Editor's note: This updates with comments Ms. Lehnertz made to her staff at Golden Gate NRA regarding her move to Grand Canyon.
Christine Lehnertz, a long-time federal employee who currently is superintendent of Golden Gate National Recreation Area, has been chosen to take the helm at Grand Canyon National Park and work to help the park overcome a long-running episode of sexual harassment.
The announcement was made Tuesday afternoon by National Park Service Director Jon Jarvis, who noted that Ms. Lehnertz brings "an outsider's perspective to the National Park Service."
Interior Secretary Sally Jewell was instrumental in her selection.
"Like all organizations, the NPS has its ups and downs. In the midst of a very bright up, the Centennial year, we have learned of some very dark downs - sexual harassment in at least two national park units. The sexual harassment at Grand Canyon National Park and Cape Canaveral National Seashore means that some of our NPS colleagues have suffered immeasurable harm, and the outrageous misconduct of a few park employees has driven dedicated professionals away from federal service," Ms. Lehnertz said in an email announcing her departure to her staff at Golden Gate. "We can't wait another moment for this to change dramatically, or for the NPS to honestly, directly, and completely address these issues. As part of that change, Secretary Jewell and Director Jarvis have asked me to report to the Grand Canyon as the park's new superintendent. This is scheduled to take place in August."
Educated as an environmental biologist, Ms. Lehnertz worked for the Colorado Division of Wildlife, the U.S. Forest Service, and the U.S. Fish and Wildlife Service before a 16-year stint with the U.S. Environmental Protection Agency. She joined the National Park Service in 2007 as deputy superintendent at Yellowstone National Park.
After a stint as the Park Service's Pacific West Region director from 2010-2015, she took over at Golden Gate in May 2015. At Grand Canyon she will be challenged with overcoming a 15-year-period of sexual harassment within the park's River District. That sordid chapter led to the retirement of Dave Uberuaga on June 1. Since then, two deputy superintendents have been overseeing the day-to-day operations of the park while speculation swirled over who would succeed him. The Park Service did not advertise the job.
Back in January, a report released by the Interior Department's Office of Inspector General said that for roughly 15 years life deep in the Inner Gorge of the Grand Canyon at times reflected rowdy, sexually charged scenes from a frat party for some National Park Service employees, with male employees pawing and propositioning female workers, some of who at times exhibited their own risqué behavior.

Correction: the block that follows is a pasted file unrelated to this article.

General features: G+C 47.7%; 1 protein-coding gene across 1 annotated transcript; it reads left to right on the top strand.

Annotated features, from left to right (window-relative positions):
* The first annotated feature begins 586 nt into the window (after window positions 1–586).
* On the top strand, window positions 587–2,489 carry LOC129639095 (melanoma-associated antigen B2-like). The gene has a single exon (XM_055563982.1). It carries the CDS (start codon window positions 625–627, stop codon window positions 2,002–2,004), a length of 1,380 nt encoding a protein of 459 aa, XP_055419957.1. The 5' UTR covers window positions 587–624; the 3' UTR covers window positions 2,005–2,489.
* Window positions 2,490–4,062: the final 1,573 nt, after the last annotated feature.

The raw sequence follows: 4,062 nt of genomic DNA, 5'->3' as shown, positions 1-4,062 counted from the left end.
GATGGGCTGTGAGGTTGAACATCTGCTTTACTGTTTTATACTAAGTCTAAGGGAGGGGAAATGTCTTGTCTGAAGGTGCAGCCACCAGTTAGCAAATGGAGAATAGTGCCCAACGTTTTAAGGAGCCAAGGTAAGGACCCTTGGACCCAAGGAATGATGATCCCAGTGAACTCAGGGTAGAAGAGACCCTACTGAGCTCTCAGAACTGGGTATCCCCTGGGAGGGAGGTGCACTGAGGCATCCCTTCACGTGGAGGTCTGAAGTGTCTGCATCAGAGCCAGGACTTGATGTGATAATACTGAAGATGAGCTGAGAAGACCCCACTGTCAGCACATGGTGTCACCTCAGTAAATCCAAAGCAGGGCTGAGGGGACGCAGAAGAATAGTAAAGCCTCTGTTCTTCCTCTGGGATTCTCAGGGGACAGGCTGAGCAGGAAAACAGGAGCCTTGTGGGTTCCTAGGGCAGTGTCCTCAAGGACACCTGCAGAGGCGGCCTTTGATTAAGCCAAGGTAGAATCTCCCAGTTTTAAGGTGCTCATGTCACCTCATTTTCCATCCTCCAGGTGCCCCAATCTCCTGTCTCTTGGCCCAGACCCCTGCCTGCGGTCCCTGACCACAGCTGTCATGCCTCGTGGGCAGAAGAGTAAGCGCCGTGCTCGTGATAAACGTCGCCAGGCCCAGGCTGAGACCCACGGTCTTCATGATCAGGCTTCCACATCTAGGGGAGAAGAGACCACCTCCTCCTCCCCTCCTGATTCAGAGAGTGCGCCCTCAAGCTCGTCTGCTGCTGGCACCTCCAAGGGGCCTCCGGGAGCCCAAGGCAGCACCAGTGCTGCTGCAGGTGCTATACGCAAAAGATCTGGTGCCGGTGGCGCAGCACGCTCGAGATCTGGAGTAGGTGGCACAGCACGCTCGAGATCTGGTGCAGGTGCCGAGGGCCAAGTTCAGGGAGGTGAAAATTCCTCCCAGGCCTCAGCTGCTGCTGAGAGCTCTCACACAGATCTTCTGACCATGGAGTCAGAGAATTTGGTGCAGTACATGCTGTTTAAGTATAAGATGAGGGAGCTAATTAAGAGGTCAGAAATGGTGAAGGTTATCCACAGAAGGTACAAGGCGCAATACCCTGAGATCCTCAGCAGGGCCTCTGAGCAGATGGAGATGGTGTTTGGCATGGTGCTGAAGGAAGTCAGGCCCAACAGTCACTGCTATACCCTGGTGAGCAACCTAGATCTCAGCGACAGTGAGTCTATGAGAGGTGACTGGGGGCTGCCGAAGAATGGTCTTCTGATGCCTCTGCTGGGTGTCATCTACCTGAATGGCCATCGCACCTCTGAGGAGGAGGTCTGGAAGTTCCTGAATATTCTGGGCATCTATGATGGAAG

The investigation generated a tawdry list of inappropriate behavior, from male employees taking photographs up under a female co-worker's dress and groping female workers to women dancing provocatively and bringing a drinking straw "shaped like a penis and testicles" to river parties. The incidents, a September 2014 letter to Interior Secretary Sally Jewell charged, "demonstrated evidence of 'discrimination, retaliation, and a sexually hostile work environment.'”
The OIG's report concluded that an internal investigation by Grand Canyon National Park staff was "insufficient and incomplete." It also noted that Park Service managers, from Superintendent Uberuaga to Intermountain Regional Director Sue Masica, had been aware of the allegations prior to 2014 and yet relatively little was done to change the river culture.
According to the 13-page OIG report, Superintendent Uberuaga, when provided with the Equal Employment Opportunity report from a 2013 investigation, "did not provide the report to HR or GRCA managers, and did not request HR personnel’s opinions about potential disciplinary action against the employees named in the report. No one was disciplined for failing to properly respond to the allegations, he said, because the EEO report indicated that these failures were 'not actionable.'”
Ms. Lehnertz, in the release announcing her appointment, said, "Regarding the sexual harassment issues that we've learned about, Grand Canyon National Park now has a responsibility to lead the National Park Service in eliminating the factors that have allowed such behaviors.
"Staff and managers are already working hard to change the working environment there, to ensure that the Grand Canyon is a respectful, inclusive place to work and visit."
Intermountain Regional Director Masica added that, "We have asked Chris to lead the organization at the Grand Canyon in order to strengthen our employees' connections to the critical NPS mission and to ensure that we all perform our duties with integrity and to the highest ethical standards."
Ms. Lehnertz is scheduled to move to the canyon this fall with her spouse, Shari Dagg.